Essays/ Assignments



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Essays/ Assignments

  • Structuring
  • http://student.brighton.ac.uk/ask
  • www.learnhigher.ac.uk

Session Aims

  • To discuss:
  • Planning and structuring essays
  • The writing process/ developing your writing
  • Academic writing
  • Reading, note-taking and referencing

Planning and structuring

  • Answering the ‘question’ (Essay Title)
  • Is the question open-ended or closed?
  • Underline key words
  • Try breaking the question down into sub- questions
  • Top tip:
  • Set the question in context – how does it fit with the key issues, debates and controversies in your module and your subject as a whole? An essay question often asks about a specific angle or aspect of one of these key debates. If you understand the context it makes your understanding of the question clearer.

Planning and structuring

  • Before reading – generate some ideas..
    • -  What do you already know about the topic – from lectures, seminars, general knowledge?
    • -  What things don't you know about the topic, but need to find out in order to answer the question?
    • -  What are your initial responses or answers to the question – what you think your conclusion might possibly be?
  • After reading – summarise your findings..
    • Use 1 A4 page
    • Spider diagram
    • Bring together key points
    • Begin mapping an essay structure

Planning and structuring

  • Introduction: Address the question, show why it's interesting and how you will answer it.
  • Main Body: Build your argument. Put your groups of ideas in a sequence to make a persuasive argument. One main point in each paragraph.
  • Conclusion: Summarise your arguments and evidence, and show how they answer the original question.

Academic writing

  • The style of writing you will be expected to use for academic work is likely to be different to other styles you use every day.
  • Think b4 u rite! :>)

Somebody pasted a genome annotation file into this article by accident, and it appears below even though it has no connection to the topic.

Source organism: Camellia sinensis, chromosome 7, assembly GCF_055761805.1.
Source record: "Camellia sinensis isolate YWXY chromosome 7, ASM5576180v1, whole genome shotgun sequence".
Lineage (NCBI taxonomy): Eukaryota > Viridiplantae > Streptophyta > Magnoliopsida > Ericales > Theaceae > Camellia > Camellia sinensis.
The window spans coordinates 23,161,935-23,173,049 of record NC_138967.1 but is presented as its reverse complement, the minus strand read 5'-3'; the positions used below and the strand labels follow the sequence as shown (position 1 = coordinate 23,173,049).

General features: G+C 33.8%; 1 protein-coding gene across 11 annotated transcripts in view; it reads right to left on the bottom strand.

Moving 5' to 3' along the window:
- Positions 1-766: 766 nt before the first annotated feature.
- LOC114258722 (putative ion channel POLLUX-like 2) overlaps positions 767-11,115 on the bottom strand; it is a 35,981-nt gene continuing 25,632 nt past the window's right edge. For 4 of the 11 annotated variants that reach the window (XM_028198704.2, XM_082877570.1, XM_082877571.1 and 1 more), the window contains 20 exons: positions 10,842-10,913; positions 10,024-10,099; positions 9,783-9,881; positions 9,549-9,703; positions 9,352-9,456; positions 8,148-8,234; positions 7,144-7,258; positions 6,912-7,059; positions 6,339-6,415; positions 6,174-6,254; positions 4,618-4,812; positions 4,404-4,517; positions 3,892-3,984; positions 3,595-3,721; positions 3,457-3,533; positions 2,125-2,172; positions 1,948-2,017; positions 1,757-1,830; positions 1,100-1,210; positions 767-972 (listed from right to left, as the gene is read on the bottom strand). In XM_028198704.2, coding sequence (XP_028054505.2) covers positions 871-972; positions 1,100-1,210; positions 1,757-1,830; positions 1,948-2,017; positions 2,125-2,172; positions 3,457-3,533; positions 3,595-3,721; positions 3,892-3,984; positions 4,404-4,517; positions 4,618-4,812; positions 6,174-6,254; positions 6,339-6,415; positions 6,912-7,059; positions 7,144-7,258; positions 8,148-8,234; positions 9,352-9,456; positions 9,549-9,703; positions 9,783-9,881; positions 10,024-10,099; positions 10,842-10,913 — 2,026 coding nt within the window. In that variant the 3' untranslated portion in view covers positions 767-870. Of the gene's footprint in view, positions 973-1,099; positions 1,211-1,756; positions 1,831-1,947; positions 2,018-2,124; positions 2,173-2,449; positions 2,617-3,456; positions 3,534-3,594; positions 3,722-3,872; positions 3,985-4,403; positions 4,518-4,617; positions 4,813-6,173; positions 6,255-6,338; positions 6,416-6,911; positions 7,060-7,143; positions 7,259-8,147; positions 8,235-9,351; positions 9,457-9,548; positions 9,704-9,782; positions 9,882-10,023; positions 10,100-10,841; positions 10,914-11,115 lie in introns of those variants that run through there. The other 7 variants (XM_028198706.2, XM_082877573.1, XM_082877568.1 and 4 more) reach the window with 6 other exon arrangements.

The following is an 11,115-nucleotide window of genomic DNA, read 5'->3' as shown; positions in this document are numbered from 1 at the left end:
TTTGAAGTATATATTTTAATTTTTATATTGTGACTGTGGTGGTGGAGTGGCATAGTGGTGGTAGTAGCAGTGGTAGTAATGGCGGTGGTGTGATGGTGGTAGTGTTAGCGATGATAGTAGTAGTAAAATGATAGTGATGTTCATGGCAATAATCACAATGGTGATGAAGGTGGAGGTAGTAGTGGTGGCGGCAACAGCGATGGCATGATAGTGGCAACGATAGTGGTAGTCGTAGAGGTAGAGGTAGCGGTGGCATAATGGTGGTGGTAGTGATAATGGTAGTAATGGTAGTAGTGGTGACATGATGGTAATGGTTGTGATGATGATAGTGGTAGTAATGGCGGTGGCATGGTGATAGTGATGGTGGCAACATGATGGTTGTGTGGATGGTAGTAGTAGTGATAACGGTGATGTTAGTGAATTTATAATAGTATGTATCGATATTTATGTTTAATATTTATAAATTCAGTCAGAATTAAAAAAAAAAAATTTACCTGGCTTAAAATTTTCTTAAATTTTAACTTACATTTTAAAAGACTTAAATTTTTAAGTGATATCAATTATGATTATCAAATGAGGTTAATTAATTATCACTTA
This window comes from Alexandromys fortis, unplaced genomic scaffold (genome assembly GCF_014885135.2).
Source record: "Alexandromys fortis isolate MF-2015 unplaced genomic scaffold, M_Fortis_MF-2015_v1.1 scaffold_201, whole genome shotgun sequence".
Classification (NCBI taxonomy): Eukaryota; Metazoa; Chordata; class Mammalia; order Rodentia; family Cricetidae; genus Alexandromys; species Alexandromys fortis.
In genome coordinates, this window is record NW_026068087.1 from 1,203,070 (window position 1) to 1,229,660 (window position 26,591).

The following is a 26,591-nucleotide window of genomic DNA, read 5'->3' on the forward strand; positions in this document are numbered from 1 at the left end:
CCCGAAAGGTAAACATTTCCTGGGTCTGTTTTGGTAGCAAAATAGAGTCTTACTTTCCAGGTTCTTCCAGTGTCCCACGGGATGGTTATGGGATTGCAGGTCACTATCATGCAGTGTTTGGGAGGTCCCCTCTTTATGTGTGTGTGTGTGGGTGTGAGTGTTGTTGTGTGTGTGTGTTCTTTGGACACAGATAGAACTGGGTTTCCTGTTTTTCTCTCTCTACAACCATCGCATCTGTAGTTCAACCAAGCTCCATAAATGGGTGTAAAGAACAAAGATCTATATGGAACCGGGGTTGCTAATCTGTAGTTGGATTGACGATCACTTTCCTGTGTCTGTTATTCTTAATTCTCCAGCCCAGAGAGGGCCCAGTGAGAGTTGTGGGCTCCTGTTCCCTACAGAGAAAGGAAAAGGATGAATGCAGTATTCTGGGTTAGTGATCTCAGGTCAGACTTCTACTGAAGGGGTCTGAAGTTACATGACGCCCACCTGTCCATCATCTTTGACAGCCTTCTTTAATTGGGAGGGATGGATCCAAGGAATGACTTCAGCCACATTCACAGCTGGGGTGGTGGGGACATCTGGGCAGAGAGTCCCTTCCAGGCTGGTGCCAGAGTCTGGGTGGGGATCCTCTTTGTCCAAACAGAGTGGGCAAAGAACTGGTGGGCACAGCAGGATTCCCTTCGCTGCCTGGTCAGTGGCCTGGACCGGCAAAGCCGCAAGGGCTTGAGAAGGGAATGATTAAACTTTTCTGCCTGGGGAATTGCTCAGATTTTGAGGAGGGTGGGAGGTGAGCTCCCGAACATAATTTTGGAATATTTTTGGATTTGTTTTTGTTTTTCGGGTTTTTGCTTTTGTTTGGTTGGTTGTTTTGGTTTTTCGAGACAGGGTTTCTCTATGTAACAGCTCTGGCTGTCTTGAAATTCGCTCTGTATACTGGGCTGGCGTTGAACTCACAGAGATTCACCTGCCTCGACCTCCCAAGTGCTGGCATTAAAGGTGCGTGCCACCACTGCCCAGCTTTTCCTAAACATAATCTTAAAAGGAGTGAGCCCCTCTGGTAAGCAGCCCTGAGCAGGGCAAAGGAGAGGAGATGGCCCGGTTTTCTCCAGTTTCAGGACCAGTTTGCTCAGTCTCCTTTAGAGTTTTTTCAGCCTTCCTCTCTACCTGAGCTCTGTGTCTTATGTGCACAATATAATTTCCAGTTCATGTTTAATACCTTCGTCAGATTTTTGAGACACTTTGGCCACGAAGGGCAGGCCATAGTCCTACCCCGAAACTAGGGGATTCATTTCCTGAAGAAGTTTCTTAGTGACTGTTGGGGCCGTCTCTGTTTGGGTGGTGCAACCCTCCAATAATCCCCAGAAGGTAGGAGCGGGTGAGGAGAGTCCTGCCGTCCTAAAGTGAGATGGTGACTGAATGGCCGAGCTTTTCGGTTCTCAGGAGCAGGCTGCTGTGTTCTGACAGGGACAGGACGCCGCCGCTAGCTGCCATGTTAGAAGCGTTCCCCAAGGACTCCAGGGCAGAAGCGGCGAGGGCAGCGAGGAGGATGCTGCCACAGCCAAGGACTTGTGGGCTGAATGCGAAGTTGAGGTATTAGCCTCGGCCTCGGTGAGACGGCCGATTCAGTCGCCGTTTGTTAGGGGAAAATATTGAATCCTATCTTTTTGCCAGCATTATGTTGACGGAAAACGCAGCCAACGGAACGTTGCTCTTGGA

• Avoid shortened forms:
  • Shouldn't, it's for it is
  • Avoid popular phrases or cliches such as:
  • at the end of the day; in a nutshell; when it comes to the crunch
  • Replace with: finally, in summary, in a crisis
  • Avoid casual everyday words such as really, okay, maybe.

Academic writing

  • Academic essays should be written in a formal style. Avoid:
  • clichés ("the flaws in this argument stand out like a sore thumb")
  • contractions ("don't", "aren't", "it's")
  • phrases that sound like speech ("well, this bit is really fascinating")
  • subjective descriptions ("this beautiful sculpture")
  • where possible use the third person (“it can be argued” rather than “I think”)

Academic writing – including evidence and your own ideas

  • A suggestion on how you can construct a paragraph that includes evidence and your own ideas:
  • Introduce your point (your own words)
  • Add the evidence to support your point (quoted or paraphrased evidence that needs to be referenced)
  • Explain how and why this evidence supports your point and what you think of it (your own interpretation and critical thinking)
  • Explain how the point helps answer the question (your own argument)

The writing process

  • Sometimes it is hard to get started
  • Or, when experiencing a ‘blockage’ – midflow
  • How can you develop your academic ‘voice’?

 Some ways to get more critical analysis into your essays

  • Avoid unnecessary description
  • Interpret your evidence
  • Be specific
  • Use counter-arguments to your advantage

Reading and note-taking

  • Reading critically
  • Who is the author and what is their viewpoint or bias?
  • Who is the audience and how does that influence the way information is presented?
  • What is the main message of the text?
  • What evidence has been used to support this main message?
  • Is the evidence convincing; are there any counter-arguments?
  • Do I agree with the text and why do I agree or disagree?

Referencing

  • Referencing includes:
  • Citations (direct quotes, paraphrases, reference to other peoples ideas or work)
  • Bibliography/ reference list – alphabetical list of sources
  • Find out which style your subject area uses.. Harvard? Chicago?

Editing and proofreading

  • Are your points in the right order and relevant to the question?
  • Be ruthless – irrelevant? Cut it out!!
  • Are your points clear? Any gaps?
  • Leave at least a day before re-reading
  • Read your essay aloud
  • Check your references are complete and accurate

Your questions answered

  • In pairs or small groups, discuss what you have learned today during this workshop, and talk about what you wish you could ask/ still are unclear about.
  • We can try to help you find the answers!


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